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post #51 of 97
Yeah, it goes back to the age-old argument when Vista came out - most people turned off UAC because it "was annoying and got in the way". However, this is the equivalent of running Linux as root all the time (sort of). This all stems from Windows apps being coded wrong, requiring local admin privileges just to run properly. Most Linux users would reel at the thought of this if presented with a Linux desktop app that required root 24/7
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post #52 of 97
Quote:
Originally Posted by Bluescreen_Of_Death View Post
/confused

Quote person
Say they're wrong
Have long post that confirms their point, but with more detail
???
Profit
I didn't confirm their point. That person stated:

Quote:
Originally Posted by W4LNUT5 View Post
... Linux systems handle permissions far better than windows.
I'm just saying that's an incorrect statement. It's a statement about technology, and from that perspective NTFS provides much better permissions control than POSIX permissions.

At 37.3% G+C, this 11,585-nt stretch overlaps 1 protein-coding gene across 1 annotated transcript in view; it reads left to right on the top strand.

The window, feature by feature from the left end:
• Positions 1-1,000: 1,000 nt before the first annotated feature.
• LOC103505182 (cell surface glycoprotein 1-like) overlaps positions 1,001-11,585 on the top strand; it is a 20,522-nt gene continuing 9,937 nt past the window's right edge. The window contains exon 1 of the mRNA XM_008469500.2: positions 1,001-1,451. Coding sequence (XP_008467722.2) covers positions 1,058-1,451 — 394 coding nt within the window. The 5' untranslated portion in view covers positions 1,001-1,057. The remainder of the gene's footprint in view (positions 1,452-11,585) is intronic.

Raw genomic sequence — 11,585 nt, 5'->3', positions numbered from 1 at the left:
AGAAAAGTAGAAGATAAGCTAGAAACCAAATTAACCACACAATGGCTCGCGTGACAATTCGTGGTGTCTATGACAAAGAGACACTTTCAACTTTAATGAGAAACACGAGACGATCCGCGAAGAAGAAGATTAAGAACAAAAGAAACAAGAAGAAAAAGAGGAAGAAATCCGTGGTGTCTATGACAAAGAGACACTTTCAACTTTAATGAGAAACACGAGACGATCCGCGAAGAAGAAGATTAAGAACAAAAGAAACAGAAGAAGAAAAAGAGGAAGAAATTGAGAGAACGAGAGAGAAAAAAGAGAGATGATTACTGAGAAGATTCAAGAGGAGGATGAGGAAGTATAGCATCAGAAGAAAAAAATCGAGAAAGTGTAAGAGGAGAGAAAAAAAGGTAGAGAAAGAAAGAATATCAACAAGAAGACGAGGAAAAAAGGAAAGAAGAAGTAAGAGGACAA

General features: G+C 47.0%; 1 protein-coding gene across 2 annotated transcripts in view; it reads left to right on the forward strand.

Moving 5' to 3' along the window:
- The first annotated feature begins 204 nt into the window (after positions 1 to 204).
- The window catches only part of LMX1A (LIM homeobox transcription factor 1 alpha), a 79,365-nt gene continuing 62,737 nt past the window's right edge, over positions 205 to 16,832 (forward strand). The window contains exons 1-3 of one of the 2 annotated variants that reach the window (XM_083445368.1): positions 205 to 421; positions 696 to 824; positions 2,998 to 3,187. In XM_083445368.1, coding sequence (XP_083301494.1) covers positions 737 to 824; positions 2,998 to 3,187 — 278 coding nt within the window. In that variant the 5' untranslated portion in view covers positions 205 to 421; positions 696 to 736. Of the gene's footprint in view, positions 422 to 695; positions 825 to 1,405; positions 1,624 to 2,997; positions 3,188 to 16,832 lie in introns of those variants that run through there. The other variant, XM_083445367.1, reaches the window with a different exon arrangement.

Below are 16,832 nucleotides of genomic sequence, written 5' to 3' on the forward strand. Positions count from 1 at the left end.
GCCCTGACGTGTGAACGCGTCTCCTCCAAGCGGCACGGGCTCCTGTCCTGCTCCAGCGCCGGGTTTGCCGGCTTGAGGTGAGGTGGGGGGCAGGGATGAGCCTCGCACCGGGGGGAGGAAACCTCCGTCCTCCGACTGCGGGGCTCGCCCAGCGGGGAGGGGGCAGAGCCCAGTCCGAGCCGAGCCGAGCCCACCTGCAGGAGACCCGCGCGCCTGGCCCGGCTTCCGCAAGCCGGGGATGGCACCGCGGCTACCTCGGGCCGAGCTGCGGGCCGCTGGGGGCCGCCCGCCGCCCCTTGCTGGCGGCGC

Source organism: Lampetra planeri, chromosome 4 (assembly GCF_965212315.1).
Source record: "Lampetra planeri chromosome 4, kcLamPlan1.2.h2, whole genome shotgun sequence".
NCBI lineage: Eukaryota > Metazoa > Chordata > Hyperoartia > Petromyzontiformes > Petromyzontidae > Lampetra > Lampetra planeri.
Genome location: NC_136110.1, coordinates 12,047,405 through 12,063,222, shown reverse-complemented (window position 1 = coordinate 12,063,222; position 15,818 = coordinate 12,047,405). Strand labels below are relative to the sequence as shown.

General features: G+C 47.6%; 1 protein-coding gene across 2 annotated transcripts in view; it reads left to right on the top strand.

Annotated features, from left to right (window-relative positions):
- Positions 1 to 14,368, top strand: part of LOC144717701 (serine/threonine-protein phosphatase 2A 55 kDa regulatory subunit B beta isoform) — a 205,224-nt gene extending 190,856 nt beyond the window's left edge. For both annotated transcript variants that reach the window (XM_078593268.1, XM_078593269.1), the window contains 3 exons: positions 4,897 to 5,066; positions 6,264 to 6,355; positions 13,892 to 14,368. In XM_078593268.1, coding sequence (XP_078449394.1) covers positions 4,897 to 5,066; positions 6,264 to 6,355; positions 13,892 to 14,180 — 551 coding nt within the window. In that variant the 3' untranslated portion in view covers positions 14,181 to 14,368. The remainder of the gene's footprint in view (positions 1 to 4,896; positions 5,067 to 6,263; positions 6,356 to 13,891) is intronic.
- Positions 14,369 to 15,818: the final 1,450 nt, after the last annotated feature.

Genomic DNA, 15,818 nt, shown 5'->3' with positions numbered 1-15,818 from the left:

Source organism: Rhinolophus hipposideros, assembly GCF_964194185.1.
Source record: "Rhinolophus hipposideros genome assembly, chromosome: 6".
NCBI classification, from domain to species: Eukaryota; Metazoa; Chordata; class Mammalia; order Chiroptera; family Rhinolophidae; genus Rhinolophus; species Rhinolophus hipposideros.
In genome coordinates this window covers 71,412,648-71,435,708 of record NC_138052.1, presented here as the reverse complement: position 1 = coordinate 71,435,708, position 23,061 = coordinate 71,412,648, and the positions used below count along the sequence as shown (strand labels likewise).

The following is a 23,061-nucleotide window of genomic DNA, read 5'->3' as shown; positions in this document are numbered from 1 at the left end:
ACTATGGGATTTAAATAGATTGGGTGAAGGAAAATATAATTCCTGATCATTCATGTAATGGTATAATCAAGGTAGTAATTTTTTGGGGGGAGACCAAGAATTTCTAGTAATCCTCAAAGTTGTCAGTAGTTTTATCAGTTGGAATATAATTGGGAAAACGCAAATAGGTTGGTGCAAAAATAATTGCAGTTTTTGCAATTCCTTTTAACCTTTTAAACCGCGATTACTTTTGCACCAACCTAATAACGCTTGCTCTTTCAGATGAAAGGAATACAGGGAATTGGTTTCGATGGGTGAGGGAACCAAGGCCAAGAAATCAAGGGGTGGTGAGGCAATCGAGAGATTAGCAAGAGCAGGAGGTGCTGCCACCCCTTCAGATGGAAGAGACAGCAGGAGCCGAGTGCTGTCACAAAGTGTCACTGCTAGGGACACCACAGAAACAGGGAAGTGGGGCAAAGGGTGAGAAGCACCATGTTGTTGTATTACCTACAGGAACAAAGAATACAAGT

Quote:
Originally Posted by Bluescreen_Of_Death View Post
The tech behind the security is no good if it's not used. So, even though NTFS might be technically more secure, Linux appears to be better at effectively using the security at it's disposal.

So, essentially, although Windows has the potential to be more secure, it's not. Right?
Windows operating systems since NT days, has the potential to be very secure; true. Is it more secure than Linux or not, at the end of the day depends on how it is used.

Like someone else posted above, a lot of people in the Vista days disabled UAC. Similarly, I know a hosting company that sets up Linux servers and allow remote SSH access to the root account. A lot of their customers, not knowing too much about security leave their servers this way. Guess what, hackers love to scan for SSH on their network and run brute-force attacks all day long. A LOT of Linux servers get owned that way. If you worked at that company, you'd probably think Linux was the most insecure OS.